Thinking outside the books

books-1015594_960_720If you’re like me then books are not your best friends. Even worse, you may have bought a ton of books to fill up the bookshelves and all they’ve done is gather dust. For some, you may have bookmarks placed somewhere in the middle pages of three different books, which you’ve vowed to complete for months now. While for others, you may have fallen deeper to sleep with every word that you try to read before bed. So for the bunch of us who aren’t so much into reading, what could be the alternatives? A source of inspiration, something that motivates you and explores your abilities, something that gives you knowledge beyond traditional texts… where do you go for it?

Personally, I search about a lot of experts in my field of study (mathematics and economics) and research their areas of interests not just to keep me motivated, but also to be able to update myself on latest developments. I go on to read their blogs or articles or skim through their research papers (which is far more convenient than reading a 600-page book!) and even better if I can find their podcasts or lecture videos online I subscribe to it instantly. That way, instead of listening to radio or songs while driving, I can turn on to some informative podcasts and generally they finish by the time I reach my destination. So I get the snippet of some broad topics, and I believe this has developed my critical thinking abilities a lot.

While each one of us holds the world in the palm of our hands in the form of mobile phones and tablets, their usages we largely limited to social media, music and gaming. Some productive use of these devices could be through some extraordinary free apps like Flipboard, Circa or Linkedin Pulse. These apps can expand your vision, as they offer current affairs in various fields in slightly unconventional fashion, which in my opinion is really captivating. For instance, you can create your own magazine in ‘Flipboard’ and personalize it to suit your taste as it provides articles on wide-ranging subject areas.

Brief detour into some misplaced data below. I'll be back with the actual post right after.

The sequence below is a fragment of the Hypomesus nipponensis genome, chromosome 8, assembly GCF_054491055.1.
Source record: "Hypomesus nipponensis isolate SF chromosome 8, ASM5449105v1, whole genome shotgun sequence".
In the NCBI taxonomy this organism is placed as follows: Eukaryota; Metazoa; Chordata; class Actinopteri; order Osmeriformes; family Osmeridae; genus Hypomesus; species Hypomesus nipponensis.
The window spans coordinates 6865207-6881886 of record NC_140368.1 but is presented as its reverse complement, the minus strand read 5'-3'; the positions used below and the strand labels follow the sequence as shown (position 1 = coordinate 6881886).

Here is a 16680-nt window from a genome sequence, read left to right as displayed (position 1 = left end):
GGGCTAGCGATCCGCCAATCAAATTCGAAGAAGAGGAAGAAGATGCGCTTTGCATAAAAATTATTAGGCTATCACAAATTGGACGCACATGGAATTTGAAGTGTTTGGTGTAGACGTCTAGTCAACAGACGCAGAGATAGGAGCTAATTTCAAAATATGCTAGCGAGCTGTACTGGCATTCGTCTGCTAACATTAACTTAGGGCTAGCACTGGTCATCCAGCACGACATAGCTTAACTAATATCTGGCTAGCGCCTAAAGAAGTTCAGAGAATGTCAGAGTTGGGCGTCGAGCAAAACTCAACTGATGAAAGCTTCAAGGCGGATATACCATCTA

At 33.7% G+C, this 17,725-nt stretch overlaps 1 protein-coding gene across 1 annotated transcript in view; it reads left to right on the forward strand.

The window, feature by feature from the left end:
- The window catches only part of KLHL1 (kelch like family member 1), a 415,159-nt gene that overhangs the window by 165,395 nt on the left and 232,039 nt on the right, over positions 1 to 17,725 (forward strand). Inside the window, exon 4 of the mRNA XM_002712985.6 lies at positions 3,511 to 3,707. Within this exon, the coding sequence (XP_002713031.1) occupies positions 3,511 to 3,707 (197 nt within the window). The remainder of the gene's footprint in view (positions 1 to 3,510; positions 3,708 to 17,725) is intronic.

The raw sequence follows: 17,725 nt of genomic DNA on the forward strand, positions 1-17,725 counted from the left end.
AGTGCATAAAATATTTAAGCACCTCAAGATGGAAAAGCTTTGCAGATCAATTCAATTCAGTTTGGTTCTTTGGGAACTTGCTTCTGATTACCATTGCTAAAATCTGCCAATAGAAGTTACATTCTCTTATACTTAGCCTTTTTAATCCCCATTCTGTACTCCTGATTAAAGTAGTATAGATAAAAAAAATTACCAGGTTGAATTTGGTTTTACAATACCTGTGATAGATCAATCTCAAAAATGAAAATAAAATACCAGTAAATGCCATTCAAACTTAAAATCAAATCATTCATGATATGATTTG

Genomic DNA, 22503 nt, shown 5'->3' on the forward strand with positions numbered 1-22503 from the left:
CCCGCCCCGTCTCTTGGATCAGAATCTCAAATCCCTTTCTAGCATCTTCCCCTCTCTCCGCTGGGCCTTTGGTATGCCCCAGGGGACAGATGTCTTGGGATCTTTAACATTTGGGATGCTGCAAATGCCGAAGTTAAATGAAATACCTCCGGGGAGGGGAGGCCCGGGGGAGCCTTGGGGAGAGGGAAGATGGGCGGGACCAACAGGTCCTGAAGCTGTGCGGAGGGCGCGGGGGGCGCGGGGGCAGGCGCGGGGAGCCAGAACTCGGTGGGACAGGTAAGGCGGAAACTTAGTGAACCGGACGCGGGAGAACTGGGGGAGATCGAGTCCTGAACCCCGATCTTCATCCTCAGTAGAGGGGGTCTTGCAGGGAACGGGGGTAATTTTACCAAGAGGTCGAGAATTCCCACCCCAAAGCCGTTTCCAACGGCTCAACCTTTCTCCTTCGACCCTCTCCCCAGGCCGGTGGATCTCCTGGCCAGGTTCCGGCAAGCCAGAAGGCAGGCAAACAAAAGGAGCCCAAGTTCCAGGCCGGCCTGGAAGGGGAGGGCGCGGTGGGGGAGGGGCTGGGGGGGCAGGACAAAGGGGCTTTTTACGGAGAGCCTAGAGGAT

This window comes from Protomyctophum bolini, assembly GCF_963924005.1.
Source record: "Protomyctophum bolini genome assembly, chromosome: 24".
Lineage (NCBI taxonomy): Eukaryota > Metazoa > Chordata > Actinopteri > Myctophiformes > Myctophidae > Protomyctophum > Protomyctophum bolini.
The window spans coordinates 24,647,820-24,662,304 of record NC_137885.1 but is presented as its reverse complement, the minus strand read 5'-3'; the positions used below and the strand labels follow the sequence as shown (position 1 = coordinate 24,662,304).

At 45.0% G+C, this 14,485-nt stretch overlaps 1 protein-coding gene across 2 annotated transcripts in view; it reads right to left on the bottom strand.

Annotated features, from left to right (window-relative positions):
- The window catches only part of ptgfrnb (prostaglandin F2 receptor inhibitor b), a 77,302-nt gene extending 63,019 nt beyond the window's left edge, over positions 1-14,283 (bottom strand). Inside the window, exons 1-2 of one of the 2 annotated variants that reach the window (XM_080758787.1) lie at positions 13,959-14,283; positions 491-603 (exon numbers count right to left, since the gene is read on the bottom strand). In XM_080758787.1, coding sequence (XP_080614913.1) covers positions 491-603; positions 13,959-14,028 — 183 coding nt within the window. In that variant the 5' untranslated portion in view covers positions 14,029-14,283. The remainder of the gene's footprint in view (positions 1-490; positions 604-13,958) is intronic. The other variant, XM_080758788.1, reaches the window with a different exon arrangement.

MOOCs are another recent technological innovation that has facilitated education and development far and beyond. These Massive Open Online Courses available through mainstream providers such as or have some exceptionally attractive and comprehensive courses in almost every discipline. Most of these courses can also be completed without any time limit, all of which can be accessed for free. So if books before bed make you fall asleep, then try enrolling in one of these courses and watch a video lecture instead – it’s a lot easier, and fun too!

Having said all this, I’m not asking you to veer away from your regular course books, which are of great prominence for your studies with the University of London International programmes. What I’m suggesting instead is that if you’re frustrated with yourself for not being able to read as many books to gain extra knowledge then think outside the books! Modern technology has made things much much simpler if you find the right use for it to assist you in learning. Moreover, you’ve already enrolled yourself on a distance-learning course so it must be comparatively very easy for you to turn to technology and other sources for learning and personal development. It was for me, I hope it becomes for you too. All the best.

Dipankar Basnet is studying BSc Mathematics and Economics by distance learning in Australia.

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